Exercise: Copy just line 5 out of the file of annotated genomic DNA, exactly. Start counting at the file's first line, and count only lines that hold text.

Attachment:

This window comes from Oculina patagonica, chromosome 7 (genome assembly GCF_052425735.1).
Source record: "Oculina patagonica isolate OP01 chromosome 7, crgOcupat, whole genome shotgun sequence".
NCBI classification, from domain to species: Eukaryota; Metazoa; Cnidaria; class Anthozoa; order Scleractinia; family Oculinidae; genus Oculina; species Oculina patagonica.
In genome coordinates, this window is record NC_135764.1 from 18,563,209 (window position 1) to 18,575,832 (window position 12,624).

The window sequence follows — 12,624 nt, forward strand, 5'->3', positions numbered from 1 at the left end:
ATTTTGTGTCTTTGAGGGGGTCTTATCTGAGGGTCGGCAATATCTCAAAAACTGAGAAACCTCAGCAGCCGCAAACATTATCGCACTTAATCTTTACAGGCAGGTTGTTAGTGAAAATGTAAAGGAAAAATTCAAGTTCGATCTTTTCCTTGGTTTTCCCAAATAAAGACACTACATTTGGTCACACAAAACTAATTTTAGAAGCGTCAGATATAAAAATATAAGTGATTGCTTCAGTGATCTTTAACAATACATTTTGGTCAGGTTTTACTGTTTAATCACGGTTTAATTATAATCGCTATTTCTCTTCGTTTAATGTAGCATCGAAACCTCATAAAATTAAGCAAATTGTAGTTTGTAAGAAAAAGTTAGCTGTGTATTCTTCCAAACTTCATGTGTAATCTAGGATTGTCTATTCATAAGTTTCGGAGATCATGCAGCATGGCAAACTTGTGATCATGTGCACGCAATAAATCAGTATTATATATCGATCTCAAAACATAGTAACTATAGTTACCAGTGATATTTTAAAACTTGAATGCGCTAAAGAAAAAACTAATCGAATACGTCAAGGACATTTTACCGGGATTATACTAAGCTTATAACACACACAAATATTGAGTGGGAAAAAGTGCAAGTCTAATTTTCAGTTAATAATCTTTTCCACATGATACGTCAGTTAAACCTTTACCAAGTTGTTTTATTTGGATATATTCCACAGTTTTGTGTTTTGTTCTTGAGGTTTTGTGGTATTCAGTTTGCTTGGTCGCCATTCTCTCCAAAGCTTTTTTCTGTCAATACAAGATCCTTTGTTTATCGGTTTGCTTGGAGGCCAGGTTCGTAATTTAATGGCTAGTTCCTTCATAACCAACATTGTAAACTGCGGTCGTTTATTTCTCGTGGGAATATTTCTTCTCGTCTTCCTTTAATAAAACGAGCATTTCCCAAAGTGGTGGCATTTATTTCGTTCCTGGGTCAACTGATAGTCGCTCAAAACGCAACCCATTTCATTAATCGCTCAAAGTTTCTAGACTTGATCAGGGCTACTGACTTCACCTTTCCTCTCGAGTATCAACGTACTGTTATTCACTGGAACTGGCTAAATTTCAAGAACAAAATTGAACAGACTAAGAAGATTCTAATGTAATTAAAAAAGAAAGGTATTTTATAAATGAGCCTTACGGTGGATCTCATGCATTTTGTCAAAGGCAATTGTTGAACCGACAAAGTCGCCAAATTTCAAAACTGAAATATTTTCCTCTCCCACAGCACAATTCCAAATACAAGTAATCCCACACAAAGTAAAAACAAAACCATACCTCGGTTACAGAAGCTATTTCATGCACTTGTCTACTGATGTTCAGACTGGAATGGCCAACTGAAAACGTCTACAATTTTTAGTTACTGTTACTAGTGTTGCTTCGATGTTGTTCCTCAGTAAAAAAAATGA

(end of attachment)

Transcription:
The window sequence follows — 12,624 nt, forward strand, 5'->3', positions numbered from 1 at the left end: